Timing Is Everything

National Post


The Taxman Might Be Using A Different Clock Than The Rest Of Us

Perhaps one of the biggest benefits of operating your small business as a Canadian controlled private corporation is the potential to access the lifetime capital gains exemption that, under the right set of circumstances and with appropriate planning, may be available to shelter up to $750,000 of capital gains, per shareholder, on the sale of qualified small business corporation (QSBC) shares.

Simply stated, QSBC shares are shares of a Canadian controlled private corporation (CCPC) in which "all or substantially all" (interpreted to mean 90% or more) of the value of the corporation's assets is used in an active business at the date of sale or transfer. In addition, either you or someone related to you must have owned the shares for at least 24 months prior to their disposition and more than 50% of the corporation's assets must have been used in an active business during that entire period.

In traditional sale planning, business owners and their advisors often focus on this last test, ensuring any investments made through a small business corporation do not inadvertently disqualify them from ultimately claiming the lifetime capital gains exemption (LCGE) upon sale. This is often referred to as "keeping the operating company pure" and the methods to do so are called purification strategies.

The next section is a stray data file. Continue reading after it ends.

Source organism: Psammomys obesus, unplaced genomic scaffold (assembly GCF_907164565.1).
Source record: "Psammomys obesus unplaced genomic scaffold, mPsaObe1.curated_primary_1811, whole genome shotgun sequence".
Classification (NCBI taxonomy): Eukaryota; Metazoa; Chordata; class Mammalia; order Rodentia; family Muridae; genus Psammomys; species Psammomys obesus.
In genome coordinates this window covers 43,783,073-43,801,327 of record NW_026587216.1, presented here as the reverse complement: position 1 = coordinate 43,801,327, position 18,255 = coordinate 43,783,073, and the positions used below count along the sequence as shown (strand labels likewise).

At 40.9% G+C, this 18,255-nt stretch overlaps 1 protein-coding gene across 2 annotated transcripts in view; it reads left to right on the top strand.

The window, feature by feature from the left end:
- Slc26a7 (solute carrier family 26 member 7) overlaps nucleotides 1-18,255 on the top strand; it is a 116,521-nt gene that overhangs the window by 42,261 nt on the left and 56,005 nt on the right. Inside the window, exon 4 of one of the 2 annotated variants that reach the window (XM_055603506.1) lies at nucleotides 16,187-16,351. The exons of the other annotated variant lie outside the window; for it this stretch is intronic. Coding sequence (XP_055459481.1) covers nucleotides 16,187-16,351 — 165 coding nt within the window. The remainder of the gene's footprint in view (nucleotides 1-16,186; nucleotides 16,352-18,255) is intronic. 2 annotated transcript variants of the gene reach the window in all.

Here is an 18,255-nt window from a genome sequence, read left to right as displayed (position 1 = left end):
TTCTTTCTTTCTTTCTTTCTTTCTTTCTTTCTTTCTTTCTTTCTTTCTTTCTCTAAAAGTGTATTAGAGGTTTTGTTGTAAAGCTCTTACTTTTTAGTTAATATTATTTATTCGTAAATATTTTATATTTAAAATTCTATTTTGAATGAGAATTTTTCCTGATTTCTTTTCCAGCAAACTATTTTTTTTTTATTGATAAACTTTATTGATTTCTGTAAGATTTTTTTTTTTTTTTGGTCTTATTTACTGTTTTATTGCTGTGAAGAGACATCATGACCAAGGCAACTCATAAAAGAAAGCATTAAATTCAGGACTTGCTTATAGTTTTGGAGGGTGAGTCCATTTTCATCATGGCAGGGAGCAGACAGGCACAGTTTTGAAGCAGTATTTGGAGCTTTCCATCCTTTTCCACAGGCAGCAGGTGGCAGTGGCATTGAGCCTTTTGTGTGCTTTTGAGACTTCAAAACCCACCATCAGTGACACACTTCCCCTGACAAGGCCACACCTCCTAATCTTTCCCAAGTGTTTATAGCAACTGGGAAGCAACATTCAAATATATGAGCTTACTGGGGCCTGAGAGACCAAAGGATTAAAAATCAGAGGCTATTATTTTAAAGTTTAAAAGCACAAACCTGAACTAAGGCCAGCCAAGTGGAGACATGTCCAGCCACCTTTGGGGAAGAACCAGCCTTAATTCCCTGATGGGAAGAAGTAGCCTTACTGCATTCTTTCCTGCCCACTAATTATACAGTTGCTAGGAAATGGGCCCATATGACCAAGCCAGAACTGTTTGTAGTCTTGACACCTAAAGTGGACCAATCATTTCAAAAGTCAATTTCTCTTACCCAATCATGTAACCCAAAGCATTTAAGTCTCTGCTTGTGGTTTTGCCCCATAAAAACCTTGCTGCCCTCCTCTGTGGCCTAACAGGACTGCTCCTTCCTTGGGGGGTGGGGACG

But the Canada Revenue Agency late last year issued a disturbing technical interpretation that focused on what many practitioners thought was obvious: How do you measure the 24-month holding period? In this case, a taxpayer on Feb. 5, 2009, purchased 100 common shares of a CCPC that operated a small business. On Feb. 5, 2011, the taxpayer sold the shares, realizing a substantial capital gain. The taxpayer wanted to know whether that gain would qualify for the $750,000 LCGE.

The CRA responded that for the purposes of calculating the 24-month period, the determination time would be Feb. 5, 2011. As a result, the 24 months preceding Feb. 5, 2011, would start on Feb. 5, 2009, and end on Feb. 4, 2011. Since the shares belonged to an unrelated party on Feb. 5, 2009, the CRA's view was that the 24-month holding period requirement was not satisfied and the LCGE could not be claimed.

It's arguable whether the CRA's interpretation of the 24-month holding period will stand up in court, but the ruling demonstrates the importance of being vigilant when it comes to sale planning to ensure that you aren't cutting the deadline too close for the taxman's comfort.